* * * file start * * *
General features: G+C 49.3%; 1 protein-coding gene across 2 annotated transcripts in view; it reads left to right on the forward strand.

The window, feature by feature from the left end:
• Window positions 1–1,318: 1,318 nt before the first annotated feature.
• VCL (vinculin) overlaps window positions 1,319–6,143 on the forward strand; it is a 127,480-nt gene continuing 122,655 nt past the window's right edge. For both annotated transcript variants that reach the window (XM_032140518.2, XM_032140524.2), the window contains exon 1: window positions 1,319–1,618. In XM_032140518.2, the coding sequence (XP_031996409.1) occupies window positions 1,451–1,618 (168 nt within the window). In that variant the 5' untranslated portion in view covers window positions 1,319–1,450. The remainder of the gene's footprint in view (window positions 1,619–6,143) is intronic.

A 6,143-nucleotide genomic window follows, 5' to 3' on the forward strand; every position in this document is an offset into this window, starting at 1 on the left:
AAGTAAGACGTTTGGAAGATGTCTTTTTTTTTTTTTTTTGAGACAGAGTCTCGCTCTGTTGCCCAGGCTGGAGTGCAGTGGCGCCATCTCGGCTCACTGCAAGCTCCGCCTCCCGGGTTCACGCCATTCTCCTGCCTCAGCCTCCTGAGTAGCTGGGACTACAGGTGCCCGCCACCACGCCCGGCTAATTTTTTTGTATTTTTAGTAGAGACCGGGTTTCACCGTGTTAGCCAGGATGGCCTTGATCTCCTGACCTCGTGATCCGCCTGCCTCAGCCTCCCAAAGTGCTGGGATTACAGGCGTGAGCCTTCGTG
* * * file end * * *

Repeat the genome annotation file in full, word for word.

General features: G+C 49.3%; 1 protein-coding gene across 2 annotated transcripts in view; it reads left to right on the forward strand.

The window, feature by feature from the left end:
• Window positions 1–1,318: 1,318 nt before the first annotated feature.
• VCL (vinculin) overlaps window positions 1,319–6,143 on the forward strand; it is a 127,480-nt gene continuing 122,655 nt past the window's right edge. For both annotated transcript variants that reach the window (XM_032140518.2, XM_032140524.2), the window contains exon 1: window positions 1,319–1,618. In XM_032140518.2, the coding sequence (XP_031996409.1) occupies window positions 1,451–1,618 (168 nt within the window). In that variant the 5' untranslated portion in view covers window positions 1,319–1,450. The remainder of the gene's footprint in view (window positions 1,619–6,143) is intronic.

A 6,143-nucleotide genomic window follows, 5' to 3' on the forward strand; every position in this document is an offset into this window, starting at 1 on the left:
AAGTAAGACGTTTGGAAGATGTCTTTTTTTTTTTTTTTTGAGACAGAGTCTCGCTCTGTTGCCCAGGCTGGAGTGCAGTGGCGCCATCTCGGCTCACTGCAAGCTCCGCCTCCCGGGTTCACGCCATTCTCCTGCCTCAGCCTCCTGAGTAGCTGGGACTACAGGTGCCCGCCACCACGCCCGGCTAATTTTTTTGTATTTTTAGTAGAGACCGGGTTTCACCGTGTTAGCCAGGATGGCCTTGATCTCCTGACCTCGTGATCCGCCTGCCTCAGCCTCCCAAAGTGCTGGGATTACAGGCGTGAGCCTTCGTG